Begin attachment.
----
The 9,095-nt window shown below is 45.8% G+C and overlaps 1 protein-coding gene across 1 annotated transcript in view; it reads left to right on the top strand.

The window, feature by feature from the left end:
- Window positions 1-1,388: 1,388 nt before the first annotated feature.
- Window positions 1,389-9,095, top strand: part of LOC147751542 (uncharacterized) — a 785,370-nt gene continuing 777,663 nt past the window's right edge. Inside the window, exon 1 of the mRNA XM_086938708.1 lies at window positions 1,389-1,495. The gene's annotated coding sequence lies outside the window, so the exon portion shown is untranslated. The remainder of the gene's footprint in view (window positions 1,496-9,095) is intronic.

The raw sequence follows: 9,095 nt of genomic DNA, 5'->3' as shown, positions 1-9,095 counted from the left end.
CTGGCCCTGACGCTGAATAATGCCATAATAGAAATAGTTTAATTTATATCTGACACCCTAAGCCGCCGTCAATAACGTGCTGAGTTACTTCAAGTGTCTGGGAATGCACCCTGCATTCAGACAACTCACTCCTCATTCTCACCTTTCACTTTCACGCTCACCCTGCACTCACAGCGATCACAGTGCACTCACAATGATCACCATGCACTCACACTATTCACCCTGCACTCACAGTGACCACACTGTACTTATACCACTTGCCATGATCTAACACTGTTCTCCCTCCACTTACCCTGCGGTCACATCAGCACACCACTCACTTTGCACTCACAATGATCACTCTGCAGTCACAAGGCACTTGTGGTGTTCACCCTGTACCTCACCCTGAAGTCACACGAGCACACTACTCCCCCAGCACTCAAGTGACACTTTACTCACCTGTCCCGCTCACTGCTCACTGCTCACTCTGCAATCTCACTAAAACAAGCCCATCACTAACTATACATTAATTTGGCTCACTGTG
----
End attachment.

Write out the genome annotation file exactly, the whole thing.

The 9,095-nt window shown below is 45.8% G+C and overlaps 1 protein-coding gene across 1 annotated transcript in view; it reads left to right on the top strand.

The window, feature by feature from the left end:
- Window positions 1-1,388: 1,388 nt before the first annotated feature.
- Window positions 1,389-9,095, top strand: part of LOC147751542 (uncharacterized) — a 785,370-nt gene continuing 777,663 nt past the window's right edge. Inside the window, exon 1 of the mRNA XM_086938708.1 lies at window positions 1,389-1,495. The gene's annotated coding sequence lies outside the window, so the exon portion shown is untranslated. The remainder of the gene's footprint in view (window positions 1,496-9,095) is intronic.

The raw sequence follows: 9,095 nt of genomic DNA, 5'->3' as shown, positions 1-9,095 counted from the left end.
CTGGCCCTGACGCTGAATAATGCCATAATAGAAATAGTTTAATTTATATCTGACACCCTAAGCCGCCGTCAATAACGTGCTGAGTTACTTCAAGTGTCTGGGAATGCACCCTGCATTCAGACAACTCACTCCTCATTCTCACCTTTCACTTTCACGCTCACCCTGCACTCACAGCGATCACAGTGCACTCACAATGATCACCATGCACTCACACTATTCACCCTGCACTCACAGTGACCACACTGTACTTATACCACTTGCCATGATCTAACACTGTTCTCCCTCCACTTACCCTGCGGTCACATCAGCACACCACTCACTTTGCACTCACAATGATCACTCTGCAGTCACAAGGCACTTGTGGTGTTCACCCTGTACCTCACCCTGAAGTCACACGAGCACACTACTCCCCCAGCACTCAAGTGACACTTTACTCACCTGTCCCGCTCACTGCTCACTGCTCACTCTGCAATCTCACTAAAACAAGCCCATCACTAACTATACATTAATTTGGCTCACTGTG